Armas: I do, because I don't believe in breath science, in the science of it. What you have to understand is that there are a significant amount of experts that would challenge it, and of course the state would present a significant amount of experts to say it's OK. What it comes down to, it's a ballpark figure when you're measuring human beings.

OW: Is there a more accurate or consistent way to test one's blood alcohol level than breath tests?

Armas: What you have to remember is that there is nothing wrong with you having alcohol in your breath; there is nothing wrong with you having alcohol in your blood; the problem is having alcohol in your brain. That's where it affects you. But we can't put a drill to your brain to figure out how much alcohol you have in there in a given situation. So the next best place to read it is your blood. And then they decide that's expensive. Because you have to have a lab tech, it can be [an] invasion [of] your privacy, storing it can be an issue, and there are a lot of ramifications associated with it. So then you get the next solution, which is bearing the cost of buying the [breath-test] machine. The training of the individuals is fairly inexpensive … and the mouthpiece that each individual is tested with is 28 cents, from what I've heard, so that's a pretty inexpensive way to test them. And I've always said you get what you pay for.

OW: Do the cops need the tests to get convictions?

Armas: No. There's plenty of other evidence associated with the specific case. And to be honest, especially in Seminole County, they're on notice that this evidence from this machine – the judges are not happy, especially since statute requires full information to be provided [to defendants]. You would think that they would try to investigate, prosecute these cases in other ways that would give them more evidence other than the use of this machine.

OW: How many cases have been thrown out?

Armas: I don't think anything's really being thrown out, it just gets pled differently. I'm not speaking from direct knowledge on that issue because I concern myself more with the initial motion to prevent the machine from being used.

OW: Is there a way to protect trade secrets and allow access to the machine?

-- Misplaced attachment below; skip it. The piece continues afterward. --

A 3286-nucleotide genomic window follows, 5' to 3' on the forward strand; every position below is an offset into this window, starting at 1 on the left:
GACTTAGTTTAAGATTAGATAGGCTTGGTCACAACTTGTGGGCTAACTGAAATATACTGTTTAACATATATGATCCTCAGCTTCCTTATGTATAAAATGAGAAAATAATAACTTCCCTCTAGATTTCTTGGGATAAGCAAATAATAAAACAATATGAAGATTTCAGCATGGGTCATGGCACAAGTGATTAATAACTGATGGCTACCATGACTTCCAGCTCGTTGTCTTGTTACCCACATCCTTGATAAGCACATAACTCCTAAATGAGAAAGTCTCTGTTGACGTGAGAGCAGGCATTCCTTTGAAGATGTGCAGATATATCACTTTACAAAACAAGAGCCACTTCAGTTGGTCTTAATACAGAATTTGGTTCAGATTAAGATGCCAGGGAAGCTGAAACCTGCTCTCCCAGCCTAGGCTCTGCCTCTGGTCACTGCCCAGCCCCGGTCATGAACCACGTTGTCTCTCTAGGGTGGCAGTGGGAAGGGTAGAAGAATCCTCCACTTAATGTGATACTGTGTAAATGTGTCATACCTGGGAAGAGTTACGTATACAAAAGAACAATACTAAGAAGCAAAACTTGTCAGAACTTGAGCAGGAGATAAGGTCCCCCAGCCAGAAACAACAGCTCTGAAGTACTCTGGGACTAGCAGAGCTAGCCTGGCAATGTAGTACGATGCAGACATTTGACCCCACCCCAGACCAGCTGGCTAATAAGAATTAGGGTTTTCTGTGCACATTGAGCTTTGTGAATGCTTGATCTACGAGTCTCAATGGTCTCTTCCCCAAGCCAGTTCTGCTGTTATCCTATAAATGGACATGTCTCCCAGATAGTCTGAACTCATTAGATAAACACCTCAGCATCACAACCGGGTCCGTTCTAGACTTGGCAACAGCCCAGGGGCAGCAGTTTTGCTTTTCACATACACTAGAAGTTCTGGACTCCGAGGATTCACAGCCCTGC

Armas: In theory, yes: nondisclosure agreements. I would sign one and state that I would not release the information for any use other than the use of defending my client.

OW: Is the fear that you or someone else is going to look at their source codes and create their own machine?

Armas: Well, if I were going to guess, and this is my personal opinion, I think initially CMI – seeing that I was an engineer, they might be concerned with my desire to reproduce the machine. I think after years of doing this they realize that's not my interest, but unfortunately, regardless of my personal desires, the issue becomes how you protect this information from other people that would want to do that. But my thought is it's a necessary problem for the business to deal with if they're going to deal with generating evidence within the courtroom. If you want to use these machines for DOT or employment areas or things of that nature, fine, there's enough business there for them to do and keep secret. But you can't use secret technology to prosecute a human being. Not in the United States anyways.

OW: Other jurisdictions have turned down motions to suppress. How are the ones in Seminole County different?

Armas: I haven't necessarily seen the arguments presented in the other counties, but from reading the orders, I can say that when I first started this set of arguments I asked for the information so that I could show that the machine that they were using was an approved machine. My concern was I really didn't want to have to study a machine and spend the amount of time that it was going to take me to read the code and really analyze it, and then have them come back and say, "Oh that's really not the approved machine, this is." I initially said, "I want the information and I want you to show me that the information you're giving me is the information of the approved machine." And it became evident that they couldn't even [do] that. They just did not fully document in 1993 what they checked out and what they accepted from CMI.

OW: How would you rate your chances as you head up the appellate ladder? There's obviously pressure on the judges to allow the cops latitude.

Armas: I've given up trying to think of that. I've started this fight, I've quit it, I've started it, I've quit it, and now I just, I really can't put a handle on what a judge is going to do. I can tell you that if you look at this from a critical analysis and legal point of view as well as scientific point of view, there is no one that can convince me there is any other decision other than either you exclude the machine, or provide the information.